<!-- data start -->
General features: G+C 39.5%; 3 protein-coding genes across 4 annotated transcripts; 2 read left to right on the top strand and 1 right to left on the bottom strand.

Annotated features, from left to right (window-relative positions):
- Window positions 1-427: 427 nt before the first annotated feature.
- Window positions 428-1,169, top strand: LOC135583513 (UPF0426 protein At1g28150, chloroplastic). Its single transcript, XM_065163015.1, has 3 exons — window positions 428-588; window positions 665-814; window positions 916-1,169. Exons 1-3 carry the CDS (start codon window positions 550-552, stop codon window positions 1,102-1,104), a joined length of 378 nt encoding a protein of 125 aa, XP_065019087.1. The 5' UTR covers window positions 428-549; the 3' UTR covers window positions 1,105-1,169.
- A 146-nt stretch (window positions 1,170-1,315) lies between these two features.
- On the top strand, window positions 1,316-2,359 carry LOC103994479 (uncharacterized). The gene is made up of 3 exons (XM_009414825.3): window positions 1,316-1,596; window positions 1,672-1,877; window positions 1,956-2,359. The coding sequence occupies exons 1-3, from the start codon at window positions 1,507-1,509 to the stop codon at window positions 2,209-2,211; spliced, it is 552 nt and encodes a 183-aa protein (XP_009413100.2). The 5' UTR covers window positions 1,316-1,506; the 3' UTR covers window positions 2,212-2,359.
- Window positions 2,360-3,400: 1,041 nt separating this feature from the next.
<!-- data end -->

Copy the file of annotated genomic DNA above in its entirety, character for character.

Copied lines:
General features: G+C 39.5%; 3 protein-coding genes across 4 annotated transcripts; 2 read left to right on the top strand and 1 right to left on the bottom strand.

Annotated features, from left to right (window-relative positions):
- Window positions 1-427: 427 nt before the first annotated feature.
- Window positions 428-1,169, top strand: LOC135583513 (UPF0426 protein At1g28150, chloroplastic). Its single transcript, XM_065163015.1, has 3 exons — window positions 428-588; window positions 665-814; window positions 916-1,169. Exons 1-3 carry the CDS (start codon window positions 550-552, stop codon window positions 1,102-1,104), a joined length of 378 nt encoding a protein of 125 aa, XP_065019087.1. The 5' UTR covers window positions 428-549; the 3' UTR covers window positions 1,105-1,169.
- A 146-nt stretch (window positions 1,170-1,315) lies between these two features.
- On the top strand, window positions 1,316-2,359 carry LOC103994479 (uncharacterized). The gene is made up of 3 exons (XM_009414825.3): window positions 1,316-1,596; window positions 1,672-1,877; window positions 1,956-2,359. The coding sequence occupies exons 1-3, from the start codon at window positions 1,507-1,509 to the stop codon at window positions 2,209-2,211; spliced, it is 552 nt and encodes a 183-aa protein (XP_009413100.2). The 5' UTR covers window positions 1,316-1,506; the 3' UTR covers window positions 2,212-2,359.
- Window positions 2,360-3,400: 1,041 nt separating this feature from the next.